In 1934, a fieldstone dining hall was built and eight years later the central feature of the camp, a 60 foot cylindrical water tower with an observation platform made of local stone was presented to the camp by the Class of 1906.  A 1952 Columbia University press release describes the tower as a “land-locked lighthouse, or the battlement of a feudal castle.”


Dwight Eisenhower as president of Columbia University.

 Columbia engineering students blasted and leveled the hilly terrain to create a softball field and football field.  In the late 1940s, the Columbia Lions football team held their early season practices here under Coach Lou Little, who paced the sidelines at the school for 26 seasons and was inducted into the College Football Hall of Fame in 1960.  Little was supported in his efforts by the then president of Columbia, Dwight D. Eisenhower.  Ike is reported to have spent time at the camp watching practices and hunting on the grounds.


The Instrument House, one of two surviving structures.

Still, the primary purpose of the camp was as a field school for engineering students, and by the early 1950s the summer program was mandatory for these students.  Courses taught at the camp included Chemical Engineering, Civil Engineering, and Technology & International Affairs.  Additionally, the Columbia University American Language Center offered classes for those international students who wished to apply to American colleges.  The presence of the 60 or so international students in 1952 – from Korea, China, Japan, Malaya, Norway, Sweden, Colombia, Greece, Canada, Brazil, Engalnd and Italy – allowed the university to declare that the camp was “a veritable United Nations in microscosm, the youngsters live together and work together with no more friction than one would find in any other college class.”

Remains of the old flag circle at Camp Columbia.

Remains of the old flag circle at Camp Columbia.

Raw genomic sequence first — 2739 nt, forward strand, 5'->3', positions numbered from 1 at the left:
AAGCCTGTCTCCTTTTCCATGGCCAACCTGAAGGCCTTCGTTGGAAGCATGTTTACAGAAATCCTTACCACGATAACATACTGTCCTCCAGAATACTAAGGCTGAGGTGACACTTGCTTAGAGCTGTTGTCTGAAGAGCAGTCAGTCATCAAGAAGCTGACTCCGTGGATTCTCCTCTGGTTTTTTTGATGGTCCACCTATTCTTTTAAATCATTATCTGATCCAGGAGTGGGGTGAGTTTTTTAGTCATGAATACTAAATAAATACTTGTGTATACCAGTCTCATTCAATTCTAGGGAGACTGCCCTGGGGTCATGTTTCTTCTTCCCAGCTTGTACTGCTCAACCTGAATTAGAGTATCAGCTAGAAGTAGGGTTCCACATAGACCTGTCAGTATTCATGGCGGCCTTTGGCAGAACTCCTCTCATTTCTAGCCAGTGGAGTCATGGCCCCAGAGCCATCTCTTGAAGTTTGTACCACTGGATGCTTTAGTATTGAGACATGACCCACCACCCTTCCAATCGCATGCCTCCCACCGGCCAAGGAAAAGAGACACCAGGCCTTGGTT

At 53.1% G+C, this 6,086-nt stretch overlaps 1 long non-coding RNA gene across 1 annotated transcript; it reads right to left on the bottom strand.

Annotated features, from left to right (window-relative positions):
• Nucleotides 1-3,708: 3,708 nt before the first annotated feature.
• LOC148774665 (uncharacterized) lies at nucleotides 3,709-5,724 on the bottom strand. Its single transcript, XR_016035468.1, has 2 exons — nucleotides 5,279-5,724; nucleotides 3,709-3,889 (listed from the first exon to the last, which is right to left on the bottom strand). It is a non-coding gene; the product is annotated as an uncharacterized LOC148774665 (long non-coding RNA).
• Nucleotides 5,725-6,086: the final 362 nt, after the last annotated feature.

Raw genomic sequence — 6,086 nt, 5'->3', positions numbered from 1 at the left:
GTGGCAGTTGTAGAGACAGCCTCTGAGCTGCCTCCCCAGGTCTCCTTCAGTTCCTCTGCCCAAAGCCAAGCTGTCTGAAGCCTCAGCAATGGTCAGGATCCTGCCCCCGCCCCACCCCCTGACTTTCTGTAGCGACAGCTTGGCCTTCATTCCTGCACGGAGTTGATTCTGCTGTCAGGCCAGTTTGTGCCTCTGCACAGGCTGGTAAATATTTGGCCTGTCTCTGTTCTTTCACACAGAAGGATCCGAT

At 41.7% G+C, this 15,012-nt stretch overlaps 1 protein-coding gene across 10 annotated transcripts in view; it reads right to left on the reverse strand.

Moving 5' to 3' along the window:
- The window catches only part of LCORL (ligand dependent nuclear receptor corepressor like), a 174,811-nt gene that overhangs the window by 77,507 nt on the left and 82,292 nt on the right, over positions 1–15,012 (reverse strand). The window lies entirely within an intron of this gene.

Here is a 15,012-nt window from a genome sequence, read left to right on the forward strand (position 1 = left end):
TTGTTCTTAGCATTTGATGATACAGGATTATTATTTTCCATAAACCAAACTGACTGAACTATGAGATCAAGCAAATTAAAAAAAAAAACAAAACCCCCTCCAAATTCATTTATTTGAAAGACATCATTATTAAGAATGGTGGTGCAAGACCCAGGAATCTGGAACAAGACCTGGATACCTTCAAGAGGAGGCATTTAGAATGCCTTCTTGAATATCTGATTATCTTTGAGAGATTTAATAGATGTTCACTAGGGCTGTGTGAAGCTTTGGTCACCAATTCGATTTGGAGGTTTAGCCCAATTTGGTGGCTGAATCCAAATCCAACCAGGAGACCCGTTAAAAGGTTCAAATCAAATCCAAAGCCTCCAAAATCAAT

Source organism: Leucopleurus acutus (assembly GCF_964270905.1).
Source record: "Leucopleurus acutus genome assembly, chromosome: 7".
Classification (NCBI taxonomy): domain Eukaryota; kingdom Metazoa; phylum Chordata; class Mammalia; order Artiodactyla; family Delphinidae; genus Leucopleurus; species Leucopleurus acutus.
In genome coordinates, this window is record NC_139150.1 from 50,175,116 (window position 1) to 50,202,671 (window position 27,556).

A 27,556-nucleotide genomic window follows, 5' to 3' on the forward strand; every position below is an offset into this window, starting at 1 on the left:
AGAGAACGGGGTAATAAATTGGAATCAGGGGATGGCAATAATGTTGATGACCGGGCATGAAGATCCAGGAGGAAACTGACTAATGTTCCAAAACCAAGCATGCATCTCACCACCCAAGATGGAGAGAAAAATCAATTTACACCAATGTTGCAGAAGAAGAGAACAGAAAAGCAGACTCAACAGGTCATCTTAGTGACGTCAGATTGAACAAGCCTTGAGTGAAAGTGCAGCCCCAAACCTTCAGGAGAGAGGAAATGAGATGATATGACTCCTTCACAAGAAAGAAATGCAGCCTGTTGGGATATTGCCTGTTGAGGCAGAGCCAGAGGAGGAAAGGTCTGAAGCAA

By the mid-1960s, declining student interest in the camp experience and changes to the engineering curriculum brought an end to the Engineering Department’s use of Camp Columbia.  The university maintained the grounds for special programming until 1983 when it was closed.  While the university struggled to find a buyer for the property, the buildings slowly deteriorated.  In 1989, the Town of Morris declared several buildings to be a public hazard and they were utilized in a controlled burning training exercise.


Remains of an old fountain at Camp Columbia.

In 2000, the State of Connecticut agreed to purchase the grounds for $2.1 million and began to remove most of the buildings.  Today, only the boathouse, tower and instrument house still stand.  Still, for the explorer willing to walk the grounds, hints of foundations and clearings in the forest provide a glimpse into what was once a thriving intellectual community.

West Street – Then and Now

Return visitors will recognize the above image as the banner used on this blog.  It depicts Litchfield’s West Street, likely at some point in the late 1920s or early 1930s.  Shot in black and white, it was later colorized for use on a post card.

Here is the same view on sunny fall morning in 2012:

A later post will explore the history of Litchfield’s Historic District.  But the juxtaposition of these two images is testimony to the remarkable job of preservation done in the center of town.  The most striking difference is that the street has been paved; also, it appears that West Street once featured parallel parking.  The right side of the building on the extreme right of the image is now red instead of gray.  The stores in the center of the 2012 view have painted their fronts white, which accentuates the colonnade.  Note that the signs on the building have changed over time.  In the top image, one business has a marquee-style sign, with the other businesses have prominent signage above their store fronts.  Today’s stores have less prominent signs.

Otherwise, the appearance of the street is virtually identical.  The notable architectural features – the bricks in the shapes of diamonds, peaks along the roofs, the patterns along the tops of the facades – all remain.

The historic district was created to protect the town’s colonial character.  Along West Street, however, it has been remarkably successful in preserving the character of the early 20th century.